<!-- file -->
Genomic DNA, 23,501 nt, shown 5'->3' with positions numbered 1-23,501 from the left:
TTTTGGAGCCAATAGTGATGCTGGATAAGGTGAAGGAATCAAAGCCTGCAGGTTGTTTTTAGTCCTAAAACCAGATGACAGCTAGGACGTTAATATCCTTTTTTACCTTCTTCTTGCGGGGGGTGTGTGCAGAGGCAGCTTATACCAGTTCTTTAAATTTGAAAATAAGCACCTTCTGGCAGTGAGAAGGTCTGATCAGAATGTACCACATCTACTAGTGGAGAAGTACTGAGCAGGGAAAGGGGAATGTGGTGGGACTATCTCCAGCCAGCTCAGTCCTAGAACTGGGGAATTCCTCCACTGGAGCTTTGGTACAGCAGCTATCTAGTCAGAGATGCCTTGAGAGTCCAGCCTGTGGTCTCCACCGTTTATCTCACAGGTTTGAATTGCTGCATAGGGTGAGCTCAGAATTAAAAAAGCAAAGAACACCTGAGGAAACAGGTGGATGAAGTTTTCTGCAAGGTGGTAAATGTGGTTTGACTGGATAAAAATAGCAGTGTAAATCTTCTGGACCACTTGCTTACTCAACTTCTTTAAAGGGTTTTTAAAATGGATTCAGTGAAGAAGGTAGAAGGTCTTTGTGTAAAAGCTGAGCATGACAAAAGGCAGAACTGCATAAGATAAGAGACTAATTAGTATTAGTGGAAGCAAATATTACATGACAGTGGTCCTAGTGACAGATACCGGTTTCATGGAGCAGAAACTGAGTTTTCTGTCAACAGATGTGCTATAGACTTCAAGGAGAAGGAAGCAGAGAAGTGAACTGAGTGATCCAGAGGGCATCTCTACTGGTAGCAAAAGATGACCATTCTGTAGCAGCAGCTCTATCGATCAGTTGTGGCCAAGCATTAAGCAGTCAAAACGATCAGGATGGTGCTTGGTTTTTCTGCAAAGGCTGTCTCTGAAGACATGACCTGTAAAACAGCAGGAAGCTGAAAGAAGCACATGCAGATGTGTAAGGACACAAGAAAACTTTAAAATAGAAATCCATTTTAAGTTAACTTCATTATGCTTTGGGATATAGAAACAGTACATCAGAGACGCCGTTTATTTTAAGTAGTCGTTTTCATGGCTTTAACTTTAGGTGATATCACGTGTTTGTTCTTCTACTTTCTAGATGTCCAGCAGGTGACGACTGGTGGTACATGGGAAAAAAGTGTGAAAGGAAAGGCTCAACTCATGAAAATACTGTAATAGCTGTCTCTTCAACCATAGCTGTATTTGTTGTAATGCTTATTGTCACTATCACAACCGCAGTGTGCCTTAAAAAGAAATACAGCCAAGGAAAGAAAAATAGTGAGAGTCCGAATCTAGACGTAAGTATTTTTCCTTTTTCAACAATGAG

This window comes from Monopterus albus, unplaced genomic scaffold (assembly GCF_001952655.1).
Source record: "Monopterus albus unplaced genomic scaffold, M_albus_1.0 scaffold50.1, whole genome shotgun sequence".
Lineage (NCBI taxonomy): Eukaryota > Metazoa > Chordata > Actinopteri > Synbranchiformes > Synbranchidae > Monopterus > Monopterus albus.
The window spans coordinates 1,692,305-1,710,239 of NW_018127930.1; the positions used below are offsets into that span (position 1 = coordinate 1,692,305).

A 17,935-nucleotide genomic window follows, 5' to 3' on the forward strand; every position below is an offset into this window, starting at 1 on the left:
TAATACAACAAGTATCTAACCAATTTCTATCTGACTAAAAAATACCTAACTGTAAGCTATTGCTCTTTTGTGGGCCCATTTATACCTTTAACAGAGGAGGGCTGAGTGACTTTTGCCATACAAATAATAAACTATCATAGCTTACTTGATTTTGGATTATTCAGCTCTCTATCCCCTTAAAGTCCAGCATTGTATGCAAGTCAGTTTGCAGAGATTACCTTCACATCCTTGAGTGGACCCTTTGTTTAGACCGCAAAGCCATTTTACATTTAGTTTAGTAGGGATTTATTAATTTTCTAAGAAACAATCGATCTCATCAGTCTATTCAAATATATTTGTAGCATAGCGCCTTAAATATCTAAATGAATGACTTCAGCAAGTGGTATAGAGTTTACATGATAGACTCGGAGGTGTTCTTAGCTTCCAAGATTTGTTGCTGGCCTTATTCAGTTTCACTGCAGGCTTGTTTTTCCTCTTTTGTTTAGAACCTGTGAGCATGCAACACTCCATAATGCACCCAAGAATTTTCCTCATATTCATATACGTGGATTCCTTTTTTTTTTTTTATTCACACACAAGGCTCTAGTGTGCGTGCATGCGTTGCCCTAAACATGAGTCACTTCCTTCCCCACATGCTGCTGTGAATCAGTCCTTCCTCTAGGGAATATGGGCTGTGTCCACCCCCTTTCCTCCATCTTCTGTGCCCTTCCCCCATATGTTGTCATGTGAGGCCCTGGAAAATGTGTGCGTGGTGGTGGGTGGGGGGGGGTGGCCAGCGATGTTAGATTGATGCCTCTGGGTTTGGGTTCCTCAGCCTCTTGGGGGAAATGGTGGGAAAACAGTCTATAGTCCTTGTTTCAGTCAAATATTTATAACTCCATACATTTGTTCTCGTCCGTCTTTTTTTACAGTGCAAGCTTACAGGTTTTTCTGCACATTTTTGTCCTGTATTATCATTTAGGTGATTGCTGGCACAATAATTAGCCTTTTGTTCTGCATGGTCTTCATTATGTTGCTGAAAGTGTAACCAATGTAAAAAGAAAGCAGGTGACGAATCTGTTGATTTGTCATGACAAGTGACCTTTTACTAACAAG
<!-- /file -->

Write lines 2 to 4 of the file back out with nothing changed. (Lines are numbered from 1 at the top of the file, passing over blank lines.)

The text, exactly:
TTTTGGAGCCAATAGTGATGCTGGATAAGGTGAAGGAATCAAAGCCTGCAGGTTGTTTTTAGTCCTAAAACCAGATGACAGCTAGGACGTTAATATCCTTTTTTACCTTCTTCTTGCGGGGGGTGTGTGCAGAGGCAGCTTATACCAGTTCTTTAAATTTGAAAATAAGCACCTTCTGGCAGTGAGAAGGTCTGATCAGAATGTACCACATCTACTAGTGGAGAAGTACTGAGCAGGGAAAGGGGAATGTGGTGGGACTATCTCCAGCCAGCTCAGTCCTAGAACTGGGGAATTCCTCCACTGGAGCTTTGGTACAGCAGCTATCTAGTCAGAGATGCCTTGAGAGTCCAGCCTGTGGTCTCCACCGTTTATCTCACAGGTTTGAATTGCTGCATAGGGTGAGCTCAGAATTAAAAAAGCAAAGAACACCTGAGGAAACAGGTGGATGAAGTTTTCTGCAAGGTGGTAAATGTGGTTTGACTGGATAAAAATAGCAGTGTAAATCTTCTGGACCACTTGCTTACTCAACTTCTTTAAAGGGTTTTTAAAATGGATTCAGTGAAGAAGGTAGAAGGTCTTTGTGTAAAAGCTGAGCATGACAAAAGGCAGAACTGCATAAGATAAGAGACTAATTAGTATTAGTGGAAGCAAATATTACATGACAGTGGTCCTAGTGACAGATACCGGTTTCATGGAGCAGAAACTGAGTTTTCTGTCAACAGATGTGCTATAGACTTCAAGGAGAAGGAAGCAGAGAAGTGAACTGAGTGATCCAGAGGGCATCTCTACTGGTAGCAAAAGATGACCATTCTGTAGCAGCAGCTCTATCGATCAGTTGTGGCCAAGCATTAAGCAGTCAAAACGATCAGGATGGTGCTTGGTTTTTCTGCAAAGGCTGTCTCTGAAGACATGACCTGTAAAACAGCAGGAAGCTGAAAGAAGCACATGCAGATGTGTAAGGACACAAGAAAACTTTAAAATAGAAATCCATTTTAAGTTAACTTCATTATGCTTTGGGATATAGAAACAGTACATCAGAGACGCCGTTTATTTTAAGTAGTCGTTTTCATGGCTTTAACTTTAGGTGATATCACGTGTTTGTTCTTCTACTTTCTAGATGTCCAGCAGGTGACGACTGGTGGTACATGGGAAAAAAGTGTGAAAGGAAAGGCTCAACTCATGAAAATACTGTAATAGCTGTCTCTTCAACCATAGCTGTATTTGTTGTAATGCTTATTGTCACTATCACAACCGCAGTGTGCCTTAAAAAGAAATACAGCCAAGGAAAGAAAAATAGTGAGAGTCCGAATCTAGACGTAAGTATTTTTCCTTTTTCAACAATGAG

This window comes from Monopterus albus, unplaced genomic scaffold (assembly GCF_001952655.1).
Source record: "Monopterus albus unplaced genomic scaffold, M_albus_1.0 scaffold50.1, whole genome shotgun sequence".